When Zuma was sentenced for 15 months in prison it was because he had defied the constitutional court and not because he had been found to be corrupt. Therefore, the choice of candidates for election has been shaped by the perception of an unfolding constitutional injustice perpetrated by judges who see themselves as being politically omnipotent and capable of setting ANC leaders up against each other.
If Ramaphosa is somehow a beneficiary of the decisions taken by the judges in jailing Zuma in 2021, then it goes without saying that his plans for re-election are set to be frustrated or brought to an end in December. One cannot see how the new Duma leadership can be swayed away from supporting Zuma. Given that KZN is among the biggest ANC provinces, branches will without a doubt want to reject a continuation of Ramaphosa at the head of the ANC. It does not help since Ramaphosa took over from Zuma, things have been moving from bad to worse each passing year.
In the face of rising crime, unemployment, poverty, runaway illegal immigration, rising food and fuel prices, Ramaphosa has been reported to be allegedly hiding a crime involving theft of millions of US dollars from his farm – what is now called Phala-Phala Farmgate. This kind of conduct by an ANC leader in the highest office of the country has been a sore point among delegates at the KZN ANC conference.
As a result, many feel that much will be gained by the ANC if the party sees Ramaphosa’s departure.
KZN is South Africa’s second populous province after Gauteng.
It has many challenges, especially poverty and unemployment. After the July riots that caused an estimated R50 billion damage to the economy, there followed unprecedented floods this year. These added a further estimated R23bn billion in costs due to damage to infrastructure. These two disasters were major points of discussion by delegates before and during the 9th provincial conference.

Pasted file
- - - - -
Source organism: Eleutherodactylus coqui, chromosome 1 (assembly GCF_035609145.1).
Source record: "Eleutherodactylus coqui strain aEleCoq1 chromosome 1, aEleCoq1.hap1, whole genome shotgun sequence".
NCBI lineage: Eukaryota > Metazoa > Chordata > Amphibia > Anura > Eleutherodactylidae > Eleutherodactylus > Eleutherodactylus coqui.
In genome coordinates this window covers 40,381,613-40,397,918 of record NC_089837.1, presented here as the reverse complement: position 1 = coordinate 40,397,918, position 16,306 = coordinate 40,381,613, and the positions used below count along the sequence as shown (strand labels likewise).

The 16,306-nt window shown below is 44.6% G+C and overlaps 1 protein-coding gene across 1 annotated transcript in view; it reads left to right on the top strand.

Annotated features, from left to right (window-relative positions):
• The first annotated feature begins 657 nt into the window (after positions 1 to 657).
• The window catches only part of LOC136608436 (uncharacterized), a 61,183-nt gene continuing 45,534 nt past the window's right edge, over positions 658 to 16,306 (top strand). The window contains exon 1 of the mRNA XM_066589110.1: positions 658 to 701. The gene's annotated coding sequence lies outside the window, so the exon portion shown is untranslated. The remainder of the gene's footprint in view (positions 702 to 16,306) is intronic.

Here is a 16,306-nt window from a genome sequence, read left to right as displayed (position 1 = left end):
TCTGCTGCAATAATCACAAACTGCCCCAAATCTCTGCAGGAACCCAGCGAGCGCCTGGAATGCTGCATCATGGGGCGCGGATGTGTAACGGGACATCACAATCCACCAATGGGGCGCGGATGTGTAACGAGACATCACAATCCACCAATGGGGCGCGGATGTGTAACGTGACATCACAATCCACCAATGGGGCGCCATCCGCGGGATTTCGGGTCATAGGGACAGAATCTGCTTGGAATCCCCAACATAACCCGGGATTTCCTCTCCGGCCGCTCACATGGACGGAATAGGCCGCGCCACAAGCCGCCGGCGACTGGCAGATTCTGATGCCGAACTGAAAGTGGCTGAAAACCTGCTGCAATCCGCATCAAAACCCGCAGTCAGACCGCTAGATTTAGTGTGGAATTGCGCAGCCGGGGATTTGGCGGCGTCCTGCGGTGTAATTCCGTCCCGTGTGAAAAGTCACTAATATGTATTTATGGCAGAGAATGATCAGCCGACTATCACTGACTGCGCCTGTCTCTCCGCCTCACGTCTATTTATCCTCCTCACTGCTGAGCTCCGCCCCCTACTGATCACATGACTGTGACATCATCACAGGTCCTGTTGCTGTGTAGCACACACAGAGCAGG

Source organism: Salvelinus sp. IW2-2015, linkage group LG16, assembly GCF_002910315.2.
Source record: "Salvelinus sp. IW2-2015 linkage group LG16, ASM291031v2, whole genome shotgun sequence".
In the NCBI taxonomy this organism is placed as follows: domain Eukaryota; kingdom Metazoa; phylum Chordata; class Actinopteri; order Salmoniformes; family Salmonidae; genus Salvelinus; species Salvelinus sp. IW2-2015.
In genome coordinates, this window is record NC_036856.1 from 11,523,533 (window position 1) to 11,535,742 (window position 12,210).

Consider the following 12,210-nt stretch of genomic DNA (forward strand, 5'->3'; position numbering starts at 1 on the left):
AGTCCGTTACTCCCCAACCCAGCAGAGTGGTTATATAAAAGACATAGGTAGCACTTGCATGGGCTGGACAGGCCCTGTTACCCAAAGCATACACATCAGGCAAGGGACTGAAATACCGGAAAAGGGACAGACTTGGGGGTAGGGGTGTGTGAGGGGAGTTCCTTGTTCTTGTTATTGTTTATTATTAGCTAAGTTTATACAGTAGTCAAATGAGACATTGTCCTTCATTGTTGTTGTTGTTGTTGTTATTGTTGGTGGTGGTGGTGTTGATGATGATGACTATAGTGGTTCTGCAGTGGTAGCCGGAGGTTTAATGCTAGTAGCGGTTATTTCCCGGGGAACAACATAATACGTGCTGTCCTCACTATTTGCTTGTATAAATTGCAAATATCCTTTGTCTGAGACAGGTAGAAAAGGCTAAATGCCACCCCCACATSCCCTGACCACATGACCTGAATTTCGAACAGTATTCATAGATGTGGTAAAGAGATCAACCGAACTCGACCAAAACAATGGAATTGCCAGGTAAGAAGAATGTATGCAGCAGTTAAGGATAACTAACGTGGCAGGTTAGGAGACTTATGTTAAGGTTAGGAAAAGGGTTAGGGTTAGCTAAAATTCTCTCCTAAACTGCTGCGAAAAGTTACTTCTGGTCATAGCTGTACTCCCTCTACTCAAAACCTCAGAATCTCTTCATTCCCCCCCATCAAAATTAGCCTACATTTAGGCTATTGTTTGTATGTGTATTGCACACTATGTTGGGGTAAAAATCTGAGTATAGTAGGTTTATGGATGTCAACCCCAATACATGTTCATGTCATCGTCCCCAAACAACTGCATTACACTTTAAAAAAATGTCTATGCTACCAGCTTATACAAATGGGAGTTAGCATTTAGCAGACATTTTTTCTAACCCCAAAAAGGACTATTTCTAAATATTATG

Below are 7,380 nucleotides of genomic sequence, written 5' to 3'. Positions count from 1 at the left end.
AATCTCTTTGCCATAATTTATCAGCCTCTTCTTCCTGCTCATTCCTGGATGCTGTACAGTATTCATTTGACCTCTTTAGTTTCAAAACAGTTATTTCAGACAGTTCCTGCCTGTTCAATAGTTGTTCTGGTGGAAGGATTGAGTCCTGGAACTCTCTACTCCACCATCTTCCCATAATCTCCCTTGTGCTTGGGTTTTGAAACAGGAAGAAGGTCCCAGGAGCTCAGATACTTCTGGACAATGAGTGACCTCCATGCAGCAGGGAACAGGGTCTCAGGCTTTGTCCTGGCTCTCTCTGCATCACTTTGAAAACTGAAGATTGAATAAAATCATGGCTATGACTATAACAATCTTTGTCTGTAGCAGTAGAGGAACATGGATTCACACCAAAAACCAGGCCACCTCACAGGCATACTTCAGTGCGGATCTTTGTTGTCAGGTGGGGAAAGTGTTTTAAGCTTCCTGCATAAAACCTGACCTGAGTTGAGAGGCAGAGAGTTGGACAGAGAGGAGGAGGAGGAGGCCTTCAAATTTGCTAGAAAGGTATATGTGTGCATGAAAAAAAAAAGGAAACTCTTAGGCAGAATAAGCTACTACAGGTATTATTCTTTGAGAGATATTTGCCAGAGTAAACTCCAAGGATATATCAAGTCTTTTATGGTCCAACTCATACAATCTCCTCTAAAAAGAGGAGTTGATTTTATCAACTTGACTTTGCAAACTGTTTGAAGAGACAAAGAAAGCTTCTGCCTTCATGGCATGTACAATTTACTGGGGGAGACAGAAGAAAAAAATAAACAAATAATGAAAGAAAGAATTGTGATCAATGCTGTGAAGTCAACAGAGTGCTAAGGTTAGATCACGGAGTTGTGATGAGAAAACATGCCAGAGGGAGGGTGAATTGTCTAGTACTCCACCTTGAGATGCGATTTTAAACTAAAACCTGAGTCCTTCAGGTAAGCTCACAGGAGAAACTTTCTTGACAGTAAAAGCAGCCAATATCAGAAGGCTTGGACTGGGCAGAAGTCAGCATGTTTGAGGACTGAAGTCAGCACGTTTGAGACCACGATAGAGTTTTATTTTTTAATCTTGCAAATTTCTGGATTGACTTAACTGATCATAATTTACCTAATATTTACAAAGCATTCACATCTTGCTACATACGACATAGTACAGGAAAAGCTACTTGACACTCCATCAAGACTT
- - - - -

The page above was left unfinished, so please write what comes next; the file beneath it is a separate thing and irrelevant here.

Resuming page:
As a result, in his closing speech, Duma bemoaned the attitude of the national government in responding to the multiple disasters faced by KZN.
He pointed out that the ANC government under Ramaphosa has been feeding KZN promises leading to frustration. In what I consider a courageous and necessary move, Duma broached the subject of making his province self-sufficient in financial resources to develop itself and to respond to future disasters. His proposal is that KZN consider a provincial sovereign fund and how to resource it and whether regular voluntary public contributions can help achieve the goal. Sceptics will laugh at Duma’s vision, even claim to know it is not achievable.
Either way, I believe Duma’s idea of economic self-reliance by province is a goal worth pursuing. I happen to be a keen enthusiast for cooperative enterprise and Duma’s keenness to see this form of enterprise widespread as a vehicle for winning resources for self-sufficiency is commendable.
KZN will be doing well in fashioning for itself a provincial financial strategy including possibly a provincial cooperative bank in the hands of local bond holders and users to drive local economies. But before we get there, the province must set out to build a productive economy to get people into jobs with skills and knowledge to produce according to what locals need.
Majuqwana is the Head of Engineering at the University of Zululand. He writes in his personal capacity.